Searchroom visit: tramp and bulk shipping with the Runciman collection

Professor and Mrs Boyce in the Searchroom

This week we welcomed back to our searchroom Professor Gordon Boyce and his wife Evelyn, from the Business Faculty of the University of Newcastle, Australia.

The Boyces have been visiting GUAS, from across the globe, for many years with Professor Boyce first visiting in the early 80’s to carry out his PhD Research into the Furness Withy Group, a shipping conglomeration.

This time round, they are researching a new project for which they have made an annual pilgrimage here for the last three years. This area of study is Tramp and Bulk shipping: certain types of cargo ships that sailed the oceans of the world, facilitating international trade.

The term ‘Tramp’ ships is used to identify cargo ships that are not operated on regular lines and there has not yet been a comprehensive overview on the subject. Professor Boyce is going to fill the gap using the original documents from Archive collections in Glamorgan Archives, Greenwich Maritime Museum, Merseyside Maritime Museum, the University of Hull, and, of course, our collection here at Glasgow University Archive Services.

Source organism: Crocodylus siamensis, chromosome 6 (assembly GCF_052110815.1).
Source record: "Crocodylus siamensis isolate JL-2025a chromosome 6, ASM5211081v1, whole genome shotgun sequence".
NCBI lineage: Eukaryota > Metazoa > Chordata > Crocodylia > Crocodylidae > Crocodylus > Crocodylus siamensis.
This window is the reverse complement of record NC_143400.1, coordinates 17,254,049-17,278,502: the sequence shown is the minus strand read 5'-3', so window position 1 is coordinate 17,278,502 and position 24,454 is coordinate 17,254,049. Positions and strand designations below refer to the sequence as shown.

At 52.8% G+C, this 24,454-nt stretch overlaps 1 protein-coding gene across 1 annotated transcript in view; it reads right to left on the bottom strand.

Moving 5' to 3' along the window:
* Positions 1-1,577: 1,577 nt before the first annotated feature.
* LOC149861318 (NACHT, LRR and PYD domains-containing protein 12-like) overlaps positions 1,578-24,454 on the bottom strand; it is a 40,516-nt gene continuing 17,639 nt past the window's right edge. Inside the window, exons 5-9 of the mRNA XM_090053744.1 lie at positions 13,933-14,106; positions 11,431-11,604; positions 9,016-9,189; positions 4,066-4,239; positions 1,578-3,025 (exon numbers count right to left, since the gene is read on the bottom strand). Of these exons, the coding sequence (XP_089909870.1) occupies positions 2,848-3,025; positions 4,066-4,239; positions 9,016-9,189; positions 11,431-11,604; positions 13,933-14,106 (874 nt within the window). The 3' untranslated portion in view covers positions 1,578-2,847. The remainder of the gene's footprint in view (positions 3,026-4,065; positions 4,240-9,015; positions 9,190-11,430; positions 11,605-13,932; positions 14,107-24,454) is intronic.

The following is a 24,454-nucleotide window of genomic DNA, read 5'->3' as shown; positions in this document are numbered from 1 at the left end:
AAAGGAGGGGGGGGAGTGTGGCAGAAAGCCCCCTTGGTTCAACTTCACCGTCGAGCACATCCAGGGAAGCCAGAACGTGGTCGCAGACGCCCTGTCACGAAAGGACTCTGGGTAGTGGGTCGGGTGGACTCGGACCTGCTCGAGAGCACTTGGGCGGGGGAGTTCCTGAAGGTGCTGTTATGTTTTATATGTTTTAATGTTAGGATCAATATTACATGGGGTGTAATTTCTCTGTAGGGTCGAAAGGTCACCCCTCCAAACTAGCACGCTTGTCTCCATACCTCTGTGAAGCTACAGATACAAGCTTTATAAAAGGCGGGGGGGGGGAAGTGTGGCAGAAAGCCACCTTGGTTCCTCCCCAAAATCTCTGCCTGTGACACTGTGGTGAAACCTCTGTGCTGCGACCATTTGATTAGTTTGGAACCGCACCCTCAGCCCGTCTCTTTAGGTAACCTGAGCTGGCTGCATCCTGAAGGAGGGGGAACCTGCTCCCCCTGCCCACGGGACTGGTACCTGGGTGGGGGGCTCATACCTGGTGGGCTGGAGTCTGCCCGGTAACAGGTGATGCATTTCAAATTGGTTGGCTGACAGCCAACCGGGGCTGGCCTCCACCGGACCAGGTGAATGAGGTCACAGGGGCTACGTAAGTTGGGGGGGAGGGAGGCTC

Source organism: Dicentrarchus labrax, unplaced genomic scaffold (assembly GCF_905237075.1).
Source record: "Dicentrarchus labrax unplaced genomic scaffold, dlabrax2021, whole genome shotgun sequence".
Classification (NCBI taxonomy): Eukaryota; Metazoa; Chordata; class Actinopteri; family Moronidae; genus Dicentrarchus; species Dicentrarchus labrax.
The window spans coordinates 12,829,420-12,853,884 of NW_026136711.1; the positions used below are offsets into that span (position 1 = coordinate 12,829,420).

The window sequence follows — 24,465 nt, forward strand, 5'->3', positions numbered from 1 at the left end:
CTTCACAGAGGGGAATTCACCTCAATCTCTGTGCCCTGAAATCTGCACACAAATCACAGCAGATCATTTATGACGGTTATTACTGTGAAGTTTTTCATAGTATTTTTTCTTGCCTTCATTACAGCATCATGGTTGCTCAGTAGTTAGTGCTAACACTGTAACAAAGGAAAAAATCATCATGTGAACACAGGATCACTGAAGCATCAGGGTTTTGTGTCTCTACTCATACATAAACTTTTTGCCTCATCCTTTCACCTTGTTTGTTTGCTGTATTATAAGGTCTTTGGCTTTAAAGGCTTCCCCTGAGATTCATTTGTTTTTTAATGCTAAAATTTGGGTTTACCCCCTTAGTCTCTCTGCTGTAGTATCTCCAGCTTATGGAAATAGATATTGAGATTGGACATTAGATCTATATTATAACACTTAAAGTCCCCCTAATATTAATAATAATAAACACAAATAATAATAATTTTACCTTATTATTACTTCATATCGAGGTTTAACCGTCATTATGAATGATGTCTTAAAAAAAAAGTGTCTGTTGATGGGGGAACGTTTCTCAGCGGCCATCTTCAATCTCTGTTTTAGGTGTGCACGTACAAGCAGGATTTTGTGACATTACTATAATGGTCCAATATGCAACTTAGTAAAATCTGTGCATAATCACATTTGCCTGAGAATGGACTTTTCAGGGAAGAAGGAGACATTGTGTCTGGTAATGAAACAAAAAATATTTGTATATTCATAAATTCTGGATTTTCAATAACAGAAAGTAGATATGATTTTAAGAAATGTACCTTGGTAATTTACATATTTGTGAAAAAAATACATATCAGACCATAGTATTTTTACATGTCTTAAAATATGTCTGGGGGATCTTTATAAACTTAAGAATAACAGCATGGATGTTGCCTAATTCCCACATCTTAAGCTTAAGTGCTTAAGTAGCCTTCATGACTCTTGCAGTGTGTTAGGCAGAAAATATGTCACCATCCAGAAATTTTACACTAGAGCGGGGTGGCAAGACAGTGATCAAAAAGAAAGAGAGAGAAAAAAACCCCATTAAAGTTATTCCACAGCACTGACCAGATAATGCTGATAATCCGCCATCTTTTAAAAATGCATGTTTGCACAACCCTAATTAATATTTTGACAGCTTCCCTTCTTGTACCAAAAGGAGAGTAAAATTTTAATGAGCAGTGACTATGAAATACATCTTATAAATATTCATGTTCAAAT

The main areas the Boyces are interested in include the changes in commodities traded, financial performances of the firms, and what happened to the firms during the World Wars. In summary, they wish to track the changes that can be seen from the 1870s through to the 1970s in British firms practising this sort of trade.

Voyage records for the ships 'S.S. Middlemoor' and the 'S.S. Northmoor' (UGD255/3/17/6)- (photograph courtesy of Evelyn Boyce)

From our archive, they are mainly researching the Runciman collection (UGD 255). Sir Walter Runciman ran a British shipping firm throughout the 19th century and Professor Boyce has been finding out valuable information from the likes of letter books, minutes, voyage records, and agreements.

According to Sir Runciman:

“The surest way to make profits in the Tramp trade is to have your ship in the right place (that is, where there is a lot of cargo to be carried), at the right time (that is, when there are very few other ships available to carry it)…”

(p71 “Tramp Ship Design: An Owner’s Views and Requirements” a conference paper by W.L. Runciman M.A. GUAS Ref: UGD255/2/31/6)

Their findings will be published in a book and we wish the pair the best of luck with the rest of their research and hope to catch up with them again next year.

"Some instructions to Masters" (UGD255/2/17/2)

Categories: Archive Services

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